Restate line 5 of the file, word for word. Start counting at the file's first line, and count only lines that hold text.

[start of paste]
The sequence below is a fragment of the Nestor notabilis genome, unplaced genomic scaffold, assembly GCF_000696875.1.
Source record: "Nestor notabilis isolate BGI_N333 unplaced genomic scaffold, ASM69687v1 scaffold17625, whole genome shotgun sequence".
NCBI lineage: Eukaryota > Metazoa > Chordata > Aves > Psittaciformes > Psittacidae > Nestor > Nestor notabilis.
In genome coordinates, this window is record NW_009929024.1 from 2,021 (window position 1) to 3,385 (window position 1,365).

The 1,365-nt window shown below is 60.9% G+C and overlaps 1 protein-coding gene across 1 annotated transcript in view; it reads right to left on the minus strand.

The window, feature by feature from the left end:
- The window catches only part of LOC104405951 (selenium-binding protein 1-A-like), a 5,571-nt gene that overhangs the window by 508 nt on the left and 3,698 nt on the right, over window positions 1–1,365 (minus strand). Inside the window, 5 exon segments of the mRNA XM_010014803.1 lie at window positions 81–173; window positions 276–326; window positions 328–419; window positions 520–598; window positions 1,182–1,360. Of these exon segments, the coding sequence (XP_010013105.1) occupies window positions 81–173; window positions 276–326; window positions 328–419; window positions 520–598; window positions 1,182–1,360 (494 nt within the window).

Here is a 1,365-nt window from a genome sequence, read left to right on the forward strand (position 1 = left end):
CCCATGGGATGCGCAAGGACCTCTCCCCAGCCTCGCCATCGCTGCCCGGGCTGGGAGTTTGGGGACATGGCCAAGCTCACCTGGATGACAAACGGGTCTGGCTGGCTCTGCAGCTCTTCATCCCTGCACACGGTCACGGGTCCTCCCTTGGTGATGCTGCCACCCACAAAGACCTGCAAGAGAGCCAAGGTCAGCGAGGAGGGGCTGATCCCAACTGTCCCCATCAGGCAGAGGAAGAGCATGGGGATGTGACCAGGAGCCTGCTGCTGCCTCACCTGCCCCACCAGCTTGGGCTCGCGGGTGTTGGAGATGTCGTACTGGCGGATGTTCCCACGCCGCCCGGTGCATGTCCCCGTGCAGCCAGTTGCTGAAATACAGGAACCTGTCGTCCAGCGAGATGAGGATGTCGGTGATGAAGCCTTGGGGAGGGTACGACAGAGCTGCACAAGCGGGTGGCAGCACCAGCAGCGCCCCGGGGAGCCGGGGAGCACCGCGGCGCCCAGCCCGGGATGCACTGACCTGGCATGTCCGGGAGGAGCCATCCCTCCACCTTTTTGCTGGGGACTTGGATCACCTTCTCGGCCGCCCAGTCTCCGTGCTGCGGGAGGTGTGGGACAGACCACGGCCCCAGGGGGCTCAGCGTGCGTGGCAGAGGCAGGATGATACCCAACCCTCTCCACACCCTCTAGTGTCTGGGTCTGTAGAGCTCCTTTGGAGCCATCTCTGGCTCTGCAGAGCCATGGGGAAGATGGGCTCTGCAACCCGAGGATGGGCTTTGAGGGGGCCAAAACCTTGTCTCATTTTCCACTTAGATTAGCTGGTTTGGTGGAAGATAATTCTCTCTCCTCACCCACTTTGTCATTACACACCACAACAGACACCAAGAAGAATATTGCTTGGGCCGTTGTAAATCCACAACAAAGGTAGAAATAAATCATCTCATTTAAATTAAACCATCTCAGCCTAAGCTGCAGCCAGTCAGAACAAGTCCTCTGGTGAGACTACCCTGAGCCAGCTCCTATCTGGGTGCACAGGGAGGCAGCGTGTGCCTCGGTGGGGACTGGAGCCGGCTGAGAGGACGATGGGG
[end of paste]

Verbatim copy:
The 1,365-nt window shown below is 60.9% G+C and overlaps 1 protein-coding gene across 1 annotated transcript in view; it reads right to left on the minus strand.